On 8th March 2020, we celebrate International Women’s Day so it seems fitting that this week we get to celebrate women in Europe that influence, break boundaries and inspire and who better than Alex Danson MBE to start our #EachforEqual week.
We have been lucky enough in Europe to watch Alex up close and personal at no less than 7 EuroHockey Championships, where she has delighted and entertained us on the pitch with her incredible speed, skill and athleticism and been a brilliant professional, honest and joyful women off it!
Alex recently retired from international hockey (her reasons explained elsewhere (click here)) took time out last week to speak to us about International women’s day and being a role model.
EHF: Alex like it or not you are a global superstar and leader in the hockey world, how important is it for young (and older) women to have role models and how do you see yourself being able to use this role that you have in hockey in future?
Alex: I fundamentally believe that you ‘can not be what you can not see’. I was so lucky I had such a fabulous role model in my mum and she wanted me to be influenced by great women. When I was 14 years old mum took me to watch the World Cup qualifiers at Milton Keynes and I remember watching Tina Cullen and Jane Smith played and I literally just wanted to be them, play hockey as they did and be a part of an England and Great Britain team. Because of that day I trained hard, had a dream and did everything I could in its pursuit. It feels very strange to me that I could possibly have that influence now, but it is also a great privilege and one I have always taken seriously both on and off the pitch. I believe behaviours are infectious and as I have always been influenced so positively I always tried to do the same. During my career, it was always important to me that we displayed world-leading values as a team and we would always make time for our supporters, volunteers and fans of the game.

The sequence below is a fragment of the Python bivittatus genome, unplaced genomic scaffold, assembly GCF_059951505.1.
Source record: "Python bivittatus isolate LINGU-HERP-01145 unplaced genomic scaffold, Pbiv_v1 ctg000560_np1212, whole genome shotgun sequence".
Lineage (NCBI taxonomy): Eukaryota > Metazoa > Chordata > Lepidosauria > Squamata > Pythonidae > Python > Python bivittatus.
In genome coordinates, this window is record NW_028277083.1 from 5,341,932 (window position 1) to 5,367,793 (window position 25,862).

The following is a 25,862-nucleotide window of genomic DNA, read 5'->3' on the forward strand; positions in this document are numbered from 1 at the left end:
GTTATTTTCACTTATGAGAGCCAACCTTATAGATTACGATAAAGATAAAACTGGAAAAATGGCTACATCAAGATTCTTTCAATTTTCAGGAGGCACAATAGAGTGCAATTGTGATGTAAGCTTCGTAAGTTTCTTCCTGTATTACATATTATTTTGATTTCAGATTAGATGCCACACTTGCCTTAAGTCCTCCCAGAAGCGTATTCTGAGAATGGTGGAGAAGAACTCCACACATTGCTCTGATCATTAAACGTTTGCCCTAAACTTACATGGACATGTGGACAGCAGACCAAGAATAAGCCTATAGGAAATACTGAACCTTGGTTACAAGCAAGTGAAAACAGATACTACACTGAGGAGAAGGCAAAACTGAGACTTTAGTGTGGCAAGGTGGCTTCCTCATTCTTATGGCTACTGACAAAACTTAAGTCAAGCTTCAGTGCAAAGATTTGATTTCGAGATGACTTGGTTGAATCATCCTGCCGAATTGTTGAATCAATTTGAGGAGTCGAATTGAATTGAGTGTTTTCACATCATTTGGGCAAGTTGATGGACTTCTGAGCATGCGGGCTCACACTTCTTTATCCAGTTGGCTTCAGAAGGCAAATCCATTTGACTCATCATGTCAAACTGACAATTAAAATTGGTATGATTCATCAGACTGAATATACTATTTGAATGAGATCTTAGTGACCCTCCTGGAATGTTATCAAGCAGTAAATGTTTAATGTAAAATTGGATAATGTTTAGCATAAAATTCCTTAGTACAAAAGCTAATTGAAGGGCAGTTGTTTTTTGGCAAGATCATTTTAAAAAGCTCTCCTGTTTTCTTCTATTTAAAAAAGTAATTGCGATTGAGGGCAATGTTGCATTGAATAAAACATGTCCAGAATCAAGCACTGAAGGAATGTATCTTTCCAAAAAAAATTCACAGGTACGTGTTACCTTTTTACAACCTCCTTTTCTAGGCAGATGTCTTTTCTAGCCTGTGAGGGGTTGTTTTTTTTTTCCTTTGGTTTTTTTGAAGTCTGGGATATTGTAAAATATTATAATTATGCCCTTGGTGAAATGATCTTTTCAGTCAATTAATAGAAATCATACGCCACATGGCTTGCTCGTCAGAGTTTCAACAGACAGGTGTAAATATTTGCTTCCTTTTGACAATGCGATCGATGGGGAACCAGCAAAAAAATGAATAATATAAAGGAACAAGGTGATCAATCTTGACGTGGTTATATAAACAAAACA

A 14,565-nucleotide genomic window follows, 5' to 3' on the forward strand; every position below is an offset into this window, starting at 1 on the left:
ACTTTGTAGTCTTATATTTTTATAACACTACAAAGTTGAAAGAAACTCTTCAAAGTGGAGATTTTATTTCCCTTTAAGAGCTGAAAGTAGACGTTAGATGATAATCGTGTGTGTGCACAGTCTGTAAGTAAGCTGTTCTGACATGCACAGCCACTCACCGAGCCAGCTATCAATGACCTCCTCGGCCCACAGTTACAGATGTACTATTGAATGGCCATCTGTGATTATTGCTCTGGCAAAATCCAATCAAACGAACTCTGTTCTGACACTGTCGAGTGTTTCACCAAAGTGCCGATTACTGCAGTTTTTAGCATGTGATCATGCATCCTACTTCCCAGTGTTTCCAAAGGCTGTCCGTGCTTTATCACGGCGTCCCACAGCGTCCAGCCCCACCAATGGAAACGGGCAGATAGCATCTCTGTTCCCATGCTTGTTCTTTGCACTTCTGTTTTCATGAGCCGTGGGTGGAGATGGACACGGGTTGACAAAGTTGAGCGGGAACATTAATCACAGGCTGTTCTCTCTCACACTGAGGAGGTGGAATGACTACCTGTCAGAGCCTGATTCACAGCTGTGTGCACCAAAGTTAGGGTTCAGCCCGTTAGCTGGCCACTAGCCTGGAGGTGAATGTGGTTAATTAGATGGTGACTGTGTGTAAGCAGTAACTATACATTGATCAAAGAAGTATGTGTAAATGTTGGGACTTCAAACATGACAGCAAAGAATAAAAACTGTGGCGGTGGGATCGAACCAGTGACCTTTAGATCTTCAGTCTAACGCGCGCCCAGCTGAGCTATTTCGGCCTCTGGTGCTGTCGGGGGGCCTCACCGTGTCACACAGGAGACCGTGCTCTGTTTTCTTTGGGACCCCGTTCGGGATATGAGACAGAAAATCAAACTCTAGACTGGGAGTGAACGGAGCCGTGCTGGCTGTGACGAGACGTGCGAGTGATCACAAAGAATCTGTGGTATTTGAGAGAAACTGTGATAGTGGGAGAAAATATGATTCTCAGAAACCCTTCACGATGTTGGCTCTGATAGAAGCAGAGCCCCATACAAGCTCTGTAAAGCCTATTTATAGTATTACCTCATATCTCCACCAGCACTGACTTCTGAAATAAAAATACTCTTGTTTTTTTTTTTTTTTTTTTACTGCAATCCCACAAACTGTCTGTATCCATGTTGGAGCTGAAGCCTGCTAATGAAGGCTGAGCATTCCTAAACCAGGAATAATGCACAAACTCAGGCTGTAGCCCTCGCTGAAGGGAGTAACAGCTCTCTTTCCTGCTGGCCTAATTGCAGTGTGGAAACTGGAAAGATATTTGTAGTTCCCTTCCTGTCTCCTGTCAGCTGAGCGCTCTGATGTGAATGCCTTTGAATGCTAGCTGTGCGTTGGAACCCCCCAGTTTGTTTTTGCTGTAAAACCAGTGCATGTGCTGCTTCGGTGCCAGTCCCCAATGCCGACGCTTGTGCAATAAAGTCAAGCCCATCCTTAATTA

Now I have retired I hope to stay in the game and encourage young people to play through my Alex Danson Hockey Academy. I plan to share the story of my career and highlight that it is truly hard work, determination and a strong mindset that gives you the best opportunity to succeed.
EHF You have seen an outpouring of support from all over the World in the wake of your retirement, how important has that been for you in your continued recovery?
Alex: The messages, flowers and letters I have received over the last week have been completely overwhelming. I never knew what to expect in retirement and at a time when you think you would be disconnecting, I have never felt so connected, to friends, teammates, players and colleagues from all over the world. It means a great deal to me as I feel very blessed to have built some wonderful friendships and relationships that will long outlive my career. Of course, playing to win is important, especially at the elite level, but for me, it was always how we pursued winning and the people that were a part of that journey which made my career so special. Knowing I have these people still by my side as I leave the game will without question support me as I continue to recover.
EHF: As (we hope!) you know the EHF launched a Gender Balance charter and Equally Amazing campaign last year – have you seen the campaign and how relevant do you think it is for men and women to work together to ensure gender balance?
Alex: Of course I have seen the fabulous campaign and athletes involved in its promotion. I think within our game our equality is excellent in some areas and as in all areas of life, there is still work to be done. It is imperative whether male or female we champion one another and sit our selves in the driving seat for change. It should be our mission as hockey players to take our sport and the world to a place where equality is seamless, it is no longer a talking point and campaigns do not need to be made. Until we get to this point, we must continue to use our platform to ensure young lives are shaped and those in positions of authority are influenced by our message.
EHF: We appreciate that it might be a bit soon post-retirement, but do you see yourself working in hockey, but ‘off-field’
Alex: Although it is very early days, I can not imagine my life without hockey in it. The game and the community it sits in has given me so much in the last 20 years I would now love to take this opportunity to contribute in a different way. I have my own Hockey Academy and I hope for this to grow, develop and reach as many people, clubs and schools as possible. I would also love to stay close to the game through coaching.
EHF: Alex thanks so much for your absolute honesty and eloquence in taking our questions, do you have any words of wisdom for all the young people that are starting their journies in hockey
Alex: My biggest piece of advice would be to work hard and enjoy playing. I believe it is the ones that put in the extra time, train a little harder, make good choices and have a supportive team around them that are successful. Talent alone is not enough. Always have fun, playing in a team sport has given me some of the best experiences of my life and it can do the same at any level that you play. Set yourself a goal, believe in it and then work as hard as you can in its pursuit.